Jim Drain

WorkSpace, Blanton Museum of Art, Austin

Through November 1
by Dan Boehl

    Send comments to the editors:

      Email this article to a friend:

      Jim Drain
      I Will Show you the Woe-Joy Man, 2009
      Installation view
      Courtesy The Blanton Museum of Art
      Photo: Rick Hall

      View Gallery

      Jim Drain
      I Will Show you the Woe-Joy Man
      , 2009
      see image gallery for complete caption

      View Slideshow

      The WorkSpace program at the Blanton Museum of Art is one of the best things going for contemporary art in Austin. The program brings an early-career artist to Austin, funds a new space-specific work, and provides public access to the artist through gallery talks and UT classes. It also provides the artist a laboratory for experimentation. Offering relief from the dominant gallery-driven commercial production model that encourages artists to display continuity of style and medium, WorkSpace exists blissfully outside of the coastal art centers and their scrutinizing gaze. It’s like what happens in Austin stays in Austin. Not all WorkSpace artists experiment while participating in the program, but Jim Drain has wandered from his studio practice so far as to seem like a new artist altogether.

      Specializing in bulbous knit sculptures and collage, Drain eschewed his practice for I Will Show You the Joy-Woe Man (2009). Instead, he created an out of control multi-tiered sculpture and video installation that rampages like the Frankenstein monster. File cabinets fill the gallery, providing a mute architecture for the eight video projections of debauchery and excess that swirl up the walls. In the videos, made-up and costumed revelers gyrate, dance, regurgitate bird squawks and dialogue in an orgiastic hierarchy of excess. It’s quite literarily an ungodly mess; while watching a large bloodcovered man in lycra finger his chest wounds like stigmata, I felt physically ill.

      Though Drain says the Epic of Gilgamesh inspired the Joy-Woe Man, the installation resists narrative. The file cabinet sculpture anchors the installation, providing a kind of fixed solidity. Florescent lights and pig masks rest in drawers and nooks like ideas. The three-tier videos become morally minded as they move up the wall. On the second tier, the neon sign “EZ” appears and pans, seeming to cast a moral gaze on the revelers. “The Promiseland” sign floats on the top tier like the gift of heaven way up there, beautiful, stolid, unobtainable.

      The video vernacular is borrowed straight from Ryan Trecartin. An androgynous figure slowly dances, seeming to beckon with romantic love. A skeletal kachina doll lords over a pig carcass like an omen. Grackles chitter. There’s a lot going on everywhere in an enthralling, sickening disaster. The sculptural elements are well placed and calming, though latticed webbing and bones upset the placid workaday structure. In essence, Drain has created a monster, combining media with the semblance of reason, never predicting the outcome. It’s an unholy experiment. One he wouldn’t have the opportunity to conduct anywhere but in the WorkSpace gallery, and in that way, it’s a triumph.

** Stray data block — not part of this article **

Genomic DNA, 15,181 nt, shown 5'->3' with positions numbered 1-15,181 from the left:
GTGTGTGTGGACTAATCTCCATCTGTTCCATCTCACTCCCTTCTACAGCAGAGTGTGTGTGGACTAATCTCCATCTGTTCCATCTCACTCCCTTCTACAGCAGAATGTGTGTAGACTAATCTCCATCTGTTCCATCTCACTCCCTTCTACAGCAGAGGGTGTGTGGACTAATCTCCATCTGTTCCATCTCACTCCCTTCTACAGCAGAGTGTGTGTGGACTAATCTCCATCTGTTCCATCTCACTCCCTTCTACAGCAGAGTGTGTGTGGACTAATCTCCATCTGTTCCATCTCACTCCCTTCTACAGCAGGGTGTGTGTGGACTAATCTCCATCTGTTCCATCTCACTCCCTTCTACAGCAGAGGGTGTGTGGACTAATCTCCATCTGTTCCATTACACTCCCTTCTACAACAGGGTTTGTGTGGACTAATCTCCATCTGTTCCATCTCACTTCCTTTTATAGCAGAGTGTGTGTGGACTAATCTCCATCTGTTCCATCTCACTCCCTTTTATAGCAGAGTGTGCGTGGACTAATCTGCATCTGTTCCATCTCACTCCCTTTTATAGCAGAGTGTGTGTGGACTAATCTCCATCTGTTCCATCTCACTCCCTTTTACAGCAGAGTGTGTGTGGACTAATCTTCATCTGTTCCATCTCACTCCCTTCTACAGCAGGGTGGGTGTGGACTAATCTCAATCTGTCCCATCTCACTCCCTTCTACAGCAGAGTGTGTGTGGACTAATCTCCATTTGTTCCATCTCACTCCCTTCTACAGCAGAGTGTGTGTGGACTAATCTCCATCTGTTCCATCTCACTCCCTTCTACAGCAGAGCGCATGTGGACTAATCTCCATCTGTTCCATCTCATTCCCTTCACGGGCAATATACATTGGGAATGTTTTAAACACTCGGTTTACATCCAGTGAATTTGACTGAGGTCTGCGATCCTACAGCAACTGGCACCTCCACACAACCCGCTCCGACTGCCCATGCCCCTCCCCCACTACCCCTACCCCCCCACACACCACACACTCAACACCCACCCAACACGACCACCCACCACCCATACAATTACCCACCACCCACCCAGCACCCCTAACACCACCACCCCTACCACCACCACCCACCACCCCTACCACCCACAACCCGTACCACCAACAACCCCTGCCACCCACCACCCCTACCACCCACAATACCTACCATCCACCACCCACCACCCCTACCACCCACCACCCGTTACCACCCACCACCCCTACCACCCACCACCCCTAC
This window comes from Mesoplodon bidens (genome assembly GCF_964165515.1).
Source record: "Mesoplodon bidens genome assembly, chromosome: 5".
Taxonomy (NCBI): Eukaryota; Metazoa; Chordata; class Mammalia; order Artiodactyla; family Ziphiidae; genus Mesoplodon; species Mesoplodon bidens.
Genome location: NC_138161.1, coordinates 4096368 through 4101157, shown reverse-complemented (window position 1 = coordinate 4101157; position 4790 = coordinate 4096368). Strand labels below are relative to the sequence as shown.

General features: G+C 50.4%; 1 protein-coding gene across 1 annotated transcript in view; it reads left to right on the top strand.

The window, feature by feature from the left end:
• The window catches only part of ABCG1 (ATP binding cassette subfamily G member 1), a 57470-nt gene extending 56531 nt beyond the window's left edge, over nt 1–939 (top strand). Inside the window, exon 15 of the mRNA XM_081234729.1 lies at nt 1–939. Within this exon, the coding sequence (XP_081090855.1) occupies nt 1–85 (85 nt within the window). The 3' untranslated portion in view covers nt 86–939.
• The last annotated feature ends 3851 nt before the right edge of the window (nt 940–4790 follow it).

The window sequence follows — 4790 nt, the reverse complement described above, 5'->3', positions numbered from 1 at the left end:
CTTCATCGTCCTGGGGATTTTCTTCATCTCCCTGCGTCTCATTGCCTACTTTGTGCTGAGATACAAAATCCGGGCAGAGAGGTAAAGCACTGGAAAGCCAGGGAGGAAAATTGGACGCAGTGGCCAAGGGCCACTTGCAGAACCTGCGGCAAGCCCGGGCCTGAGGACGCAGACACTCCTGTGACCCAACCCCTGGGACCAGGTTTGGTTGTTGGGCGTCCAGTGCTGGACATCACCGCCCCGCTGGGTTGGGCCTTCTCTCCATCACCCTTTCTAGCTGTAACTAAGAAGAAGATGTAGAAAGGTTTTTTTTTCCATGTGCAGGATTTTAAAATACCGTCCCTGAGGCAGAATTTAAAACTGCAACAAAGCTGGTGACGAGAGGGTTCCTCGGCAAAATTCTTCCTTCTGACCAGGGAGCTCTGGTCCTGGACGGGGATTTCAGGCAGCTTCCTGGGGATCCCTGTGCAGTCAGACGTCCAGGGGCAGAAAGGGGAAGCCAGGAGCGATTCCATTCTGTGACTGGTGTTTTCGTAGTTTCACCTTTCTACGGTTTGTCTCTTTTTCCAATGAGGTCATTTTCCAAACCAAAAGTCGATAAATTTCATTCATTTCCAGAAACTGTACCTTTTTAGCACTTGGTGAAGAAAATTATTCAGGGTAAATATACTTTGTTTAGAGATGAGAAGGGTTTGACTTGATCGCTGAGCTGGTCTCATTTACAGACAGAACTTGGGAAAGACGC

I Will Show You the Joy-Woe Man was created with a lot of help from Austin art outfits. The video shoot was staged at the Okay Mountain gallery, and the Totally Wreck crew provided many of the bodies, costumes, and even some sculptural elements for the completed exhibition. UT staff helped with the video editing and production. I note these facts because I noticed a large contingent of the Austin art community present at the opening, something I haven’t seen in the years I’ve been associated with the Blanton.

      This isn’t the first time the WorkSpace exhibition relied heavily on the labor of the Austin community. The Blanton enlisted local artists in the construction of Lisi Raskin’s Armada (2009). As I mentioned before, this collaboration between the guest artist and locals makes the WorkSpace program exciting and vibrant. But the collaboration raises broader issues. Why would a local institution pay an outside artist to create work using the free labor of local artists? If the Blanton is going to rely on community good will to create projects in a ticketed museum setting, how are the locals to benefit? In return for this good will, how does the Blanton promote locals in other venues and US cities?

      Now, I’ll not profess to know the ins and outs of the WorkSpace program or the promotional habits of the Blanton curatorial staff. They may be stumping for Austin artists wherever they travel. The issue of museum/community collaboration has been on the top of mind for years, and I was thinking about this article published in Technology In The Arts when I saw Austin artists featured in the Drain videos. The Blanton is doing something very special with WorkSpace. They gave Drain a laboratory in which to embody his Franken-kinetic fantasies. Austin artists accessed an upcoming talent. But what is the next step in this collaboration between the Blanton and the art community?

      Dan Boehl is a poet. His chapbook Les MISERES ET LES MAL-HEURS DE LA GUERRE will be available from Greying Ghost this fall.


      Add Your Comment: